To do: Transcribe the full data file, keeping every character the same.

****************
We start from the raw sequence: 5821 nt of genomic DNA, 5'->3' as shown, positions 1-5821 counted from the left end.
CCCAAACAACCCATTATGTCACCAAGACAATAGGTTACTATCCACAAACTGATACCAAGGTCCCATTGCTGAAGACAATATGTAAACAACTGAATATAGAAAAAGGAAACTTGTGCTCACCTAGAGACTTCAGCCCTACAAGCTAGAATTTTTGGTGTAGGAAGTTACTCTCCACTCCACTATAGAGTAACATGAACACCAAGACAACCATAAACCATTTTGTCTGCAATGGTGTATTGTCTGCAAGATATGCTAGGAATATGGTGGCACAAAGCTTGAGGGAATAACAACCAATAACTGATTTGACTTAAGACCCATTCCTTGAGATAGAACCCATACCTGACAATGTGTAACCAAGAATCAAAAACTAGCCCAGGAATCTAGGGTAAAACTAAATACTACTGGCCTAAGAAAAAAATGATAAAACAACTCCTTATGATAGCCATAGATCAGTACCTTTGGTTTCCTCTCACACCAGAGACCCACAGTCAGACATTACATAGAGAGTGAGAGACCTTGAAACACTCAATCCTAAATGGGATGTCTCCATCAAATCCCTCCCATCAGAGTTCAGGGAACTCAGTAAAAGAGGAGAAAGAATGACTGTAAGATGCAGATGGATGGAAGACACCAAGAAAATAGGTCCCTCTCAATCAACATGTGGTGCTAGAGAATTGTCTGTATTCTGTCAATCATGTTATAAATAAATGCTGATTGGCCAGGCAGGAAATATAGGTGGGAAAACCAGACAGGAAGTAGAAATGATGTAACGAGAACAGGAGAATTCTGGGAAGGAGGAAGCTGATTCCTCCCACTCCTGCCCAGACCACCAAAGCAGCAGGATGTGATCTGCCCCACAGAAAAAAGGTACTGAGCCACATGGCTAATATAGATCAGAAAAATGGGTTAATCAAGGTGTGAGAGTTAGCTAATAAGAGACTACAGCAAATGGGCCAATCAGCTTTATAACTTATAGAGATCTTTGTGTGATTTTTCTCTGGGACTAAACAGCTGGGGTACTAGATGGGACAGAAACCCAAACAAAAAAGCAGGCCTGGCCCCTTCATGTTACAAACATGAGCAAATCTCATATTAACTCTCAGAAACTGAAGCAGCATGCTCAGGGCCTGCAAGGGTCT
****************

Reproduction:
We start from the raw sequence: 5821 nt of genomic DNA, 5'->3' as shown, positions 1-5821 counted from the left end.
CCCAAACAACCCATTATGTCACCAAGACAATAGGTTACTATCCACAAACTGATACCAAGGTCCCATTGCTGAAGACAATATGTAAACAACTGAATATAGAAAAAGGAAACTTGTGCTCACCTAGAGACTTCAGCCCTACAAGCTAGAATTTTTGGTGTAGGAAGTTACTCTCCACTCCACTATAGAGTAACATGAACACCAAGACAACCATAAACCATTTTGTCTGCAATGGTGTATTGTCTGCAAGATATGCTAGGAATATGGTGGCACAAAGCTTGAGGGAATAACAACCAATAACTGATTTGACTTAAGACCCATTCCTTGAGATAGAACCCATACCTGACAATGTGTAACCAAGAATCAAAAACTAGCCCAGGAATCTAGGGTAAAACTAAATACTACTGGCCTAAGAAAAAAATGATAAAACAACTCCTTATGATAGCCATAGATCAGTACCTTTGGTTTCCTCTCACACCAGAGACCCACAGTCAGACATTACATAGAGAGTGAGAGACCTTGAAACACTCAATCCTAAATGGGATGTCTCCATCAAATCCCTCCCATCAGAGTTCAGGGAACTCAGTAAAAGAGGAGAAAGAATGACTGTAAGATGCAGATGGATGGAAGACACCAAGAAAATAGGTCCCTCTCAATCAACATGTGGTGCTAGAGAATTGTCTGTATTCTGTCAATCATGTTATAAATAAATGCTGATTGGCCAGGCAGGAAATATAGGTGGGAAAACCAGACAGGAAGTAGAAATGATGTAACGAGAACAGGAGAATTCTGGGAAGGAGGAAGCTGATTCCTCCCACTCCTGCCCAGACCACCAAAGCAGCAGGATGTGATCTGCCCCACAGAAAAAAGGTACTGAGCCACATGGCTAATATAGATCAGAAAAATGGGTTAATCAAGGTGTGAGAGTTAGCTAATAAGAGACTACAGCAAATGGGCCAATCAGCTTTATAACTTATAGAGATCTTTGTGTGATTTTTCTCTGGGACTAAACAGCTGGGGTACTAGATGGGACAGAAACCCAAACAAAAAAGCAGGCCTGGCCCCTTCATGTTACAAACATGAGCAAATCTCATATTAACTCTCAGAAACTGAAGCAGCATGCTCAGGGCCTGCAAGGGTCT